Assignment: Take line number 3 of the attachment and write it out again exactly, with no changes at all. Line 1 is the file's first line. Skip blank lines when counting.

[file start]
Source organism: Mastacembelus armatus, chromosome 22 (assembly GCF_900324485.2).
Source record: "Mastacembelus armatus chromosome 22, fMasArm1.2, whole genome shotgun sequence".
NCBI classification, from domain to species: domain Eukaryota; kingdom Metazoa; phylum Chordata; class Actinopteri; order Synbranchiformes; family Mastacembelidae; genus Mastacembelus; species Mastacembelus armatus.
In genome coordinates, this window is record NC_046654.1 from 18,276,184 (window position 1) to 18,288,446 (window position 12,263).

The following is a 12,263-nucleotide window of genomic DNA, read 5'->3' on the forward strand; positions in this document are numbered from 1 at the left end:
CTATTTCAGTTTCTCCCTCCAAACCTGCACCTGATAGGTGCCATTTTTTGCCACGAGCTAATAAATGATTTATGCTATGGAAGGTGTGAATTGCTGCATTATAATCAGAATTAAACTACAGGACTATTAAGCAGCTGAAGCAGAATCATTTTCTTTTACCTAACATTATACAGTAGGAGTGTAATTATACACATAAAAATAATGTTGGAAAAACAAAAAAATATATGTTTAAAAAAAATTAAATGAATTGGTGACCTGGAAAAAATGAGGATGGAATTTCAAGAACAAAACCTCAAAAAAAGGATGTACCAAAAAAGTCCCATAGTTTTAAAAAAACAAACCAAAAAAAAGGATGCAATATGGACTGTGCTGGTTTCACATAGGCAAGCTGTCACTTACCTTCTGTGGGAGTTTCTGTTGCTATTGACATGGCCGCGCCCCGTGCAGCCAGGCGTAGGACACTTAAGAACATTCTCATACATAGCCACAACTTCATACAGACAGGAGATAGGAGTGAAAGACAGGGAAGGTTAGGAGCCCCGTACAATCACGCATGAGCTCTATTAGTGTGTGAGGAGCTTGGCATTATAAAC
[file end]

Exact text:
NCBI classification, from domain to species: domain Eukaryota; kingdom Metazoa; phylum Chordata; class Actinopteri; order Synbranchiformes; family Mastacembelidae; genus Mastacembelus; species Mastacembelus armatus.